Homemade smoked paua sausages and titi sausages
Homemade smoked paua sausages and titi sausages were the centre piece of the whanau Christmas barbecue this year. I made the smoked paua sausages, and titi sausages for the whanau in the days before Christmas.
Some of the paua – pre cutting, dicing and mincing.
The pork, minced paua and casing.
Titi, also called muttonbird or sooty shearwater, can only be harvested from the offshore islands of Rakiura – Stewart Island, by Kai Tahu. Although our whanau has muttonbird rights – the ability to catch titi, no one has engaged in this for about a century. The chicks are caught in their burrows. The strong fatty flavours of anchovy and linseed dominate the taste. It would be fair to say that titi are an acquired taste.
I created the recipe using three birds. I brought the titi in cold water to the boil three times, which draws out some of the salinity from the titi. I then took all the flesh, skin and a small portion of fat from the carcass and placed this in the blender for shredding. This gave me 375 grams of titi meat. I added this to a kilo of minced pork shoulder, 100 grams of breadcrumbs and some cooled water.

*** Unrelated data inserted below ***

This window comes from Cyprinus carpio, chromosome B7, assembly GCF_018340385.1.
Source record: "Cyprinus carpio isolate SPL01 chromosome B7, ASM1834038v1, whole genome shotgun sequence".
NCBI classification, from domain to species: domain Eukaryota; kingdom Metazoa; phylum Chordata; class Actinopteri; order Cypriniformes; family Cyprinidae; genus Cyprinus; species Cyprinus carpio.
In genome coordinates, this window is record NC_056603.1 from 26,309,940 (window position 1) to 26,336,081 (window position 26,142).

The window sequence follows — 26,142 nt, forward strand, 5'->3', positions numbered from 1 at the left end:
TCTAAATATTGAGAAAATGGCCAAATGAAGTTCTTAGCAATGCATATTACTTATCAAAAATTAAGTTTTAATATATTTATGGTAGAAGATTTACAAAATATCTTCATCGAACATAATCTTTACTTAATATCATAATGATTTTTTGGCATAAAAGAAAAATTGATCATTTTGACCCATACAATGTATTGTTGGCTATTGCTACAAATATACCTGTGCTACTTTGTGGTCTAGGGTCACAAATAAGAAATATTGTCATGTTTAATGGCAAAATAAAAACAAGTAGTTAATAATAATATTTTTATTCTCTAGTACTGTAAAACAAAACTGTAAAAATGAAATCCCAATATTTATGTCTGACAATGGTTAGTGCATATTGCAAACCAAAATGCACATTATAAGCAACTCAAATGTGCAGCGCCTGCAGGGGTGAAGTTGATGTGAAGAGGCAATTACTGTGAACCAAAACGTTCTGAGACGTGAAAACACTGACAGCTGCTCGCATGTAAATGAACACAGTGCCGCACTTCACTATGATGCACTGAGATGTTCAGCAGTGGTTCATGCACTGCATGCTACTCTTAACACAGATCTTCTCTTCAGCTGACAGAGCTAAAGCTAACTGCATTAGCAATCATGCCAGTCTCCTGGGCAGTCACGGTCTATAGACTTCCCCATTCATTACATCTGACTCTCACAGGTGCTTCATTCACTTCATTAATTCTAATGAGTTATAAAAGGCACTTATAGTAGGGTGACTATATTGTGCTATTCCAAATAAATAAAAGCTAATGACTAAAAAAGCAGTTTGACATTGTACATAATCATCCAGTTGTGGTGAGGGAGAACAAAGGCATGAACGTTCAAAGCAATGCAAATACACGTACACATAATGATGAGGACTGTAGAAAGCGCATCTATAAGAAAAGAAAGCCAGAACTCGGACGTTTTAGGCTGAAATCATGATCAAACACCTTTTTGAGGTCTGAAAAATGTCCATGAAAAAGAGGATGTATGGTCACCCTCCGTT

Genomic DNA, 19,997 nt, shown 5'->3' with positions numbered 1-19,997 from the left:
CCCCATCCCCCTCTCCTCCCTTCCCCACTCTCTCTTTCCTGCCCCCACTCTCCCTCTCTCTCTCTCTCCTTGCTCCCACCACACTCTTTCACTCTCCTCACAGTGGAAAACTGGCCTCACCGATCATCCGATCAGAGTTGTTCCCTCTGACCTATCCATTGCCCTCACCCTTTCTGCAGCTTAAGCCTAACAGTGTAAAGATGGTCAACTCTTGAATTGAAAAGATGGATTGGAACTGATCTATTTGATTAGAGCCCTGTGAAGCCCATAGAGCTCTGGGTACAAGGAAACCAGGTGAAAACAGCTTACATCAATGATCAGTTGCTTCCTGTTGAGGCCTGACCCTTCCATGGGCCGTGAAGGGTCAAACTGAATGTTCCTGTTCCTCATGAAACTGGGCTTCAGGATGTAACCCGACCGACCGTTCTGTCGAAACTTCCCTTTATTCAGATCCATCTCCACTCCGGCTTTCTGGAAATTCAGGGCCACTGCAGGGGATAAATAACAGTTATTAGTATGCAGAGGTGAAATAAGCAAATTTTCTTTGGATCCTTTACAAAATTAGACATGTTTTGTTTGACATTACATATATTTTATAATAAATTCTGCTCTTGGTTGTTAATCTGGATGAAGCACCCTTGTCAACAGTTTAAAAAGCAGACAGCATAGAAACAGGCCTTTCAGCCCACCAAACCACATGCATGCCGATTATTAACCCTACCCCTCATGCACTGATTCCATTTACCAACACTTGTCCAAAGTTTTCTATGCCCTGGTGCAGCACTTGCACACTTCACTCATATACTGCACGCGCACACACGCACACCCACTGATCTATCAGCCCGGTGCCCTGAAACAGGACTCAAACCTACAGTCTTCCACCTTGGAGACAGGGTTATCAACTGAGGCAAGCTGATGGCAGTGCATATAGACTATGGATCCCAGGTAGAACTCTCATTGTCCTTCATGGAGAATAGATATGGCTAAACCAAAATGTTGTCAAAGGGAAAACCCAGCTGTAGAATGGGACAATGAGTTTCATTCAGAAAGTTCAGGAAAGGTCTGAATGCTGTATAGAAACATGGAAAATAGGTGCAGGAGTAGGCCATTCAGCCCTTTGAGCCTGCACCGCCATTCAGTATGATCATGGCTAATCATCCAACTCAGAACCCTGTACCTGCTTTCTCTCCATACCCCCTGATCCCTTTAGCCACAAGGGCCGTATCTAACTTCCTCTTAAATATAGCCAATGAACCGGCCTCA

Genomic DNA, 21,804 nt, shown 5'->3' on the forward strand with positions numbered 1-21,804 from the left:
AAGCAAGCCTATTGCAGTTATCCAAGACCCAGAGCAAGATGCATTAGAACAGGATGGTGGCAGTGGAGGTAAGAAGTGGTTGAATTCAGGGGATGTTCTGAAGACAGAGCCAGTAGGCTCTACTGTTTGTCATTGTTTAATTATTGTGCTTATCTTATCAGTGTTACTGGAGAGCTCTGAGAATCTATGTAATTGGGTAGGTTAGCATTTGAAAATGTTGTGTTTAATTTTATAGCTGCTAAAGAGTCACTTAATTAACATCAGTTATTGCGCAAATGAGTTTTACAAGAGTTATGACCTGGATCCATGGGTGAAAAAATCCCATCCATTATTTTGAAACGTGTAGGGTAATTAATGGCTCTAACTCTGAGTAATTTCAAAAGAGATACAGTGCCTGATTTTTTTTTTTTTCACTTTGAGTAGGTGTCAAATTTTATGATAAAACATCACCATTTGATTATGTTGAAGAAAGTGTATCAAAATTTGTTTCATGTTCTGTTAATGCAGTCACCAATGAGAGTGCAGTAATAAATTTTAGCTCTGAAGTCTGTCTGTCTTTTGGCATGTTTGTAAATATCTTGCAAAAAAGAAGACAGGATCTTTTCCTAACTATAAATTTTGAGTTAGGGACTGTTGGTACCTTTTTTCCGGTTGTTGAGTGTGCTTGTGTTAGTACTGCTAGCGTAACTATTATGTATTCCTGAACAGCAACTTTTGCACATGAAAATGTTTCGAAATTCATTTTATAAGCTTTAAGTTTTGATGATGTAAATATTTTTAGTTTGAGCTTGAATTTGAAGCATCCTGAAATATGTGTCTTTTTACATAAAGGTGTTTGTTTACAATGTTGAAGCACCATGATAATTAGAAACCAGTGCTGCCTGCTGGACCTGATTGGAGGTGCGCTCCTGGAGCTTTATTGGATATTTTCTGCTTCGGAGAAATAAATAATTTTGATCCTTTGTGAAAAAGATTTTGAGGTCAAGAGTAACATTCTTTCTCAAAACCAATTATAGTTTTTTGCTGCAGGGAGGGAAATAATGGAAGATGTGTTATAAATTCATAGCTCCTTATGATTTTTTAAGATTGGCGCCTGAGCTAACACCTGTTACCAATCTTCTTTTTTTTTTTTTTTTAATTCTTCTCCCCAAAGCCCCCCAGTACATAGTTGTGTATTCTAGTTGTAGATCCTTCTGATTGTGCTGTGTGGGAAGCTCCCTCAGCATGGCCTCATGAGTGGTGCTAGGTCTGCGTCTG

The pork reduces the strength of flavour of the titi and the pork’s sweetness also complements the stronger flavours of the titi. The sausages were well received by the whanau and I consider these sausages are the best titi dish that I have made to date.
The paua sausages
The smoked paua sausage recipe used 500 grams of the paua, a kilo of pork shoulder, 100 grams of breadcrumbs, cooled water and a cooked onion. I cold smoked these paua sausages using pecan wood. The smoked paua sausages were consumed at our regular Christmas Eve dinner, where five families get together and share in food, laughter and joviality, and then at the whanau gathering on Christmas Day. They were the most popular sausage. They disappeared quickly from the serving platter and I received many complementary comments.
The smoker in action…..
In informal conversation the day after the feast, the common element is how keen the whanau were on the smoked paua sausages.
The sausages on the barbecue – the titi sausages had extra fat that created flare ups.
The smoked paua sausage.
The titi sausages
And as a post note: I also cooked some Coq Au Vin chicken sausages, these are good snarlers, however Island Bay chicken sausages are better.